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With: Antonio Banderas, Asier Etxeandia, Leonardo Sbaraglia, Nora Navas, Julieta Serrano, Penélope Cruz, Asier Flores, César Vicente
Written by: Pedro Almodóvar
Directed by: Pedro Almodóvar
MPAA Rating: R for drug use, some graphic nudity and language
Language: Spanish, with English subtitles
Running Time: 113
Date: 10/11/2019

Pain and Glory (2019)

3 1/2 Stars (out of 4)

Direct Costs

By Jeffrey M. Anderson

Pedro Almodóvar pays homage to Federico Fellini's 8 ½ — and if there's any doubt of that fact, a movie poster for that 1963 masterwork is on display in one shot — with Pain and Glory, the story of an aging filmmaker plagued with pain and doubt. Antonio Banderas won a Best Actor award at Cannes for his portrayal of Salvador Mallo, the director who hasn't worked in ages, and finds his life suddenly upended when an older film, Sabor, is restored and re-released. He and his leading man Alberto Crespo (Asier Etxeandia) are asked to participate in a Q&A, but the two men haven't spoken in decades. Salvador visits Alberto to talk, but instead Alberto snoops on Salvador's computer and finds a monologue that he decides he wants to perform as a play. During the visit, Alberto also gives Salvador — who suffers from many ailments — his first hit of heroin.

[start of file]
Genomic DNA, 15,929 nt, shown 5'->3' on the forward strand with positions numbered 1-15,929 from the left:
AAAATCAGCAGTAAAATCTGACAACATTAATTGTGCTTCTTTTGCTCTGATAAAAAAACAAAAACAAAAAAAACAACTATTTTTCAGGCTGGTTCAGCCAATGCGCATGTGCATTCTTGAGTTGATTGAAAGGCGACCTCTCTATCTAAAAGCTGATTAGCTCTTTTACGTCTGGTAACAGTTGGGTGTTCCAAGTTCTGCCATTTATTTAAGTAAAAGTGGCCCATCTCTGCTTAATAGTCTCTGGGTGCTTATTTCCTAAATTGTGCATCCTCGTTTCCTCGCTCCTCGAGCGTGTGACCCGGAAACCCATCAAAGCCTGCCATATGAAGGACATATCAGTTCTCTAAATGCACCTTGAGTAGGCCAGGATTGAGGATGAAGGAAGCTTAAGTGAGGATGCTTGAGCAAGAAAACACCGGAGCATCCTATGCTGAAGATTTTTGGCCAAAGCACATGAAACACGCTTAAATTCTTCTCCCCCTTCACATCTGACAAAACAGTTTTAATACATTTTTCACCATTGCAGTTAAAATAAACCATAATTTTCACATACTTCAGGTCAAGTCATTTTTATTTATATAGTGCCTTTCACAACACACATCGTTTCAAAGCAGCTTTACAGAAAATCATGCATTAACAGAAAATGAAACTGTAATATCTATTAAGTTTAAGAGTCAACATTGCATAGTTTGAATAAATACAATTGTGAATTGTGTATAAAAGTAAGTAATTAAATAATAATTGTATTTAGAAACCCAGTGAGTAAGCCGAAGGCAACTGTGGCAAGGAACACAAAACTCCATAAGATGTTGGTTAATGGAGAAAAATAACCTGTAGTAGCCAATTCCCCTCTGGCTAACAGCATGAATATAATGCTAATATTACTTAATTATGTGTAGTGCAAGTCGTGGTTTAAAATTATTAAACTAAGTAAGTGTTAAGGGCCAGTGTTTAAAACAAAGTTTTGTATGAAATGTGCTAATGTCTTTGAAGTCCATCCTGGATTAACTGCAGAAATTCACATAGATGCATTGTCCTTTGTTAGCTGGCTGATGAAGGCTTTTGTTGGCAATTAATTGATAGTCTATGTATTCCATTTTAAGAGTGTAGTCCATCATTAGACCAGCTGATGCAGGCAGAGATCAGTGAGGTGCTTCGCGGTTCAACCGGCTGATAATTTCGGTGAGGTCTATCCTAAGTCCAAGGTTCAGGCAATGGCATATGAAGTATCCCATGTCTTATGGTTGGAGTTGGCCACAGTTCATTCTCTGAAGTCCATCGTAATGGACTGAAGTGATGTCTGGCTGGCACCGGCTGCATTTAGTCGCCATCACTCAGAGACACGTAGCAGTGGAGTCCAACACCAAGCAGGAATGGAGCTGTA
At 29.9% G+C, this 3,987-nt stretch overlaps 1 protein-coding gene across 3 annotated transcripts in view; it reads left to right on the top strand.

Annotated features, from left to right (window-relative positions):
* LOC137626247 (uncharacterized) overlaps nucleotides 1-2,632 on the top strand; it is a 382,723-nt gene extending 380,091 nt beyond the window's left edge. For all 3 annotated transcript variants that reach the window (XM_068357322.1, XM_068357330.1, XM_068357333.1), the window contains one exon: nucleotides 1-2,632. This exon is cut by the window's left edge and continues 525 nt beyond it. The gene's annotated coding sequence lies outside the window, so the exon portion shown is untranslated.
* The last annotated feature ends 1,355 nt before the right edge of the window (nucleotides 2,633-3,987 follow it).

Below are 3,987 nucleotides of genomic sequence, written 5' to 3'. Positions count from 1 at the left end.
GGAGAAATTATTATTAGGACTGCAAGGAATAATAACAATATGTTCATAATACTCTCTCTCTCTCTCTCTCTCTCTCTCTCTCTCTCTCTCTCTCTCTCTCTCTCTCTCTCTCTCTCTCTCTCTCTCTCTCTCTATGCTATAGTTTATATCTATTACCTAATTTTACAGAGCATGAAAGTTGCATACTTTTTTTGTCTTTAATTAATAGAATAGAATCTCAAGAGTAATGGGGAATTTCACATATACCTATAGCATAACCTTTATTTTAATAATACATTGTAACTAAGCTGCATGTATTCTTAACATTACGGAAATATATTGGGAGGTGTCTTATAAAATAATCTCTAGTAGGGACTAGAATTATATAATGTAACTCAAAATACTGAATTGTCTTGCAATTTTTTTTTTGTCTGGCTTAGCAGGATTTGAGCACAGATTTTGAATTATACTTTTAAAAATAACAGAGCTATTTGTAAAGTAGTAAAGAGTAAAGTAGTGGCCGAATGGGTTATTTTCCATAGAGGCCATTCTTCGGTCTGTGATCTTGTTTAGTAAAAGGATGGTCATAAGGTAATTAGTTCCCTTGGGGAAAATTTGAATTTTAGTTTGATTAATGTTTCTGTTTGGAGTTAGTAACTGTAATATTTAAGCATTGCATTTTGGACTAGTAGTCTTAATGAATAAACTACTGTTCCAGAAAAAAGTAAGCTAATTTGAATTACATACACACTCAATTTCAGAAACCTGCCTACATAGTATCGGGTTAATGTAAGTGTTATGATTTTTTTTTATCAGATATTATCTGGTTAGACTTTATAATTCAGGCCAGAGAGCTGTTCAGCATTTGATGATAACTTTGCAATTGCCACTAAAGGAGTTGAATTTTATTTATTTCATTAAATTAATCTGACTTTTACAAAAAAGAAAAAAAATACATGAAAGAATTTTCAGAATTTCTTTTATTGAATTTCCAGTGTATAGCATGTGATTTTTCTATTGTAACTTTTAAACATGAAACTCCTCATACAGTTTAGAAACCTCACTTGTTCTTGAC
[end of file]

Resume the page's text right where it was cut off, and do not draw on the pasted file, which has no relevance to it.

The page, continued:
The movie then fades through many time periods, going all the way back to Salvador's childhood, raised by his mother (Penélope Cruz), while living in a "cave." He tutors an illiterate worker, Eduardo (César Vicente), in exchange for Eduardo's painting and fixing up their humble dwelling. Eduardo also makes a lovely painting of the boy reading a book. He remembers his mother, sick in the hospital, and has an encounter with an old lover, Federico (Leonardo Sbaraglia), who saw Alberto perform Salvador's monologue. Of course, in examining all of these things from his past, Salvador begins to look ahead once more.

Almodóvar's tone here is more muted than usual, less torrid than his earlier soap operas, and similar in a way to his last film Julieta (2016); perhaps he learned some things from the great author Alice Munro? Yet his bold use of color is still here, more in service to an inner struggle than to external passions. Salvador's journey is less phantasmagoric than in Fellini's film, but also closer to earth, easier to grasp, and Banderas's performance is indeed powerful, running the gamut from agony to anguish and back to hope again. Clearly Pain and Glory is an intensely personal work, a painful, yet somehow serene exposing of Almodóvar's innermost thoughts and fears. It's a brave look back that results in a brave step forward.

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